Psychology and Psychiatry
Since the mid-twentieth century, psychiatry has undergone revolutionary changes in how psychiatrists diagnose patients, how they treat them, and how they evaluate whether a treatment works. These changes have brought with them major advances, especially in the neurosciences. But this history also suggests that psychiatry has lost something as it has narrowed its focus mainly to the brain and psychotropic drugs. Though psychiatrists are now trained to expertly manipulate a patient's drug regimen, they have become increasingly less able to situate a patient's suffering within a psychological and social context, and the doctor-patient interaction is often reduced to a querying and reporting of diagnostically sanctioned symptoms. Psychiatry, long charged with caring for those suffering from largely chronic conditions, has become focused on the diagnosis and cure of disease. This focus may someday bear therapeutic fruit, but until true cures are actually forthcoming it is important that the role of care not be lost. Like many of the shifts that psychiatry has undergone, these concerns are not unique to psychiatry, but are part of larger changes within medicine and the culture in which it is situated.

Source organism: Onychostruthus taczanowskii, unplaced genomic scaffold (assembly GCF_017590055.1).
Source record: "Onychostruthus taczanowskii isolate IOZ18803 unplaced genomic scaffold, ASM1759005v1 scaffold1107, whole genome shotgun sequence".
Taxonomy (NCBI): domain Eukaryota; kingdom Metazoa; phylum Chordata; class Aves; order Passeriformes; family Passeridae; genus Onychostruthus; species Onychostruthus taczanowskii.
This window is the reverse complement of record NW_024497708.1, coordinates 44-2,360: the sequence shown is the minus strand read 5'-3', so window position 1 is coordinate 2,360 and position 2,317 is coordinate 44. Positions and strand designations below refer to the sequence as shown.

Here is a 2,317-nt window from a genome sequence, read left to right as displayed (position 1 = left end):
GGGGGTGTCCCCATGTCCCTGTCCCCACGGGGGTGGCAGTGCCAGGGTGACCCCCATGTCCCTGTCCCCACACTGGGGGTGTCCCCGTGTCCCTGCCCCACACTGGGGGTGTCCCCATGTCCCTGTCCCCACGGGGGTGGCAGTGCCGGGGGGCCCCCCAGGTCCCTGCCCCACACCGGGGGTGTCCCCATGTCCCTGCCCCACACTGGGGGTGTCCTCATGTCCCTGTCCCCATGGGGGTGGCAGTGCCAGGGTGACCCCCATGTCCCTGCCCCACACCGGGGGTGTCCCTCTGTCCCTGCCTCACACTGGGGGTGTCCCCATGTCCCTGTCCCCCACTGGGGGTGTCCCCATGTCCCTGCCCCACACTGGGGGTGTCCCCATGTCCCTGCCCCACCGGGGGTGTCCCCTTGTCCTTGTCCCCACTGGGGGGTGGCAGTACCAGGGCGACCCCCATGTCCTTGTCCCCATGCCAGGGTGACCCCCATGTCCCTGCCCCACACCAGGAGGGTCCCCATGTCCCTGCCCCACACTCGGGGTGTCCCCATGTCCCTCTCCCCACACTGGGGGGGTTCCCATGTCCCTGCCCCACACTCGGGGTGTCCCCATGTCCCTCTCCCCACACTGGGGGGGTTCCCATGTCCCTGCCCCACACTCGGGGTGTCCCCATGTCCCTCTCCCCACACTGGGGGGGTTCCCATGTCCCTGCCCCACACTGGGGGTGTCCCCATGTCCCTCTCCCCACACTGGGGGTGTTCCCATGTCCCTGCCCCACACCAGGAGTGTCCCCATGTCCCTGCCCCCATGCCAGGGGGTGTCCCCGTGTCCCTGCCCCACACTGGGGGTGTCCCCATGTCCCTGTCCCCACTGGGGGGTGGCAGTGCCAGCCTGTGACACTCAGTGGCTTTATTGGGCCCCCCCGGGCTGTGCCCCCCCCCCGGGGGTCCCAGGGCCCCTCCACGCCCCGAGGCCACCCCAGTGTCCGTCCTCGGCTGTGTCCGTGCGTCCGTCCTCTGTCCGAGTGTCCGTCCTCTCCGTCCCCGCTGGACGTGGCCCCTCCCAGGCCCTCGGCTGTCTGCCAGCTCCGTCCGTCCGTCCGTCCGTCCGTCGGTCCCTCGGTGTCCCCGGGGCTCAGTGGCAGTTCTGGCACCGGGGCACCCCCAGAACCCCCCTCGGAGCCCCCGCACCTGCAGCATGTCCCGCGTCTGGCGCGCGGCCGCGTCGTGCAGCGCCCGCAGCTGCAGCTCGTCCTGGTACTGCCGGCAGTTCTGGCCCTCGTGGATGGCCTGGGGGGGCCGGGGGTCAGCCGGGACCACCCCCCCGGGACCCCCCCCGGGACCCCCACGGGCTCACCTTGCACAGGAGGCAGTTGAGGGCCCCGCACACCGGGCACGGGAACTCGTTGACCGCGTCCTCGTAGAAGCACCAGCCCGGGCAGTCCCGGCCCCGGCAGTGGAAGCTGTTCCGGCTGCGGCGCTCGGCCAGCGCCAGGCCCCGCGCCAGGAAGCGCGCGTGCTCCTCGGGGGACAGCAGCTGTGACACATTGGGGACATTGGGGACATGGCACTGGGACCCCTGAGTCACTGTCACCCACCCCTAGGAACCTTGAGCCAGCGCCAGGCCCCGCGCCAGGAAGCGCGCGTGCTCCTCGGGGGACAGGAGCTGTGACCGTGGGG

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Metzl, Jonathan. Prozac on the Couch: Prescribing Gender in the Era of Wonder Drugs. Durham, N.C.: Duke University Press, 2003.
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Joel T. Braslow
Sarah Linsley Starks
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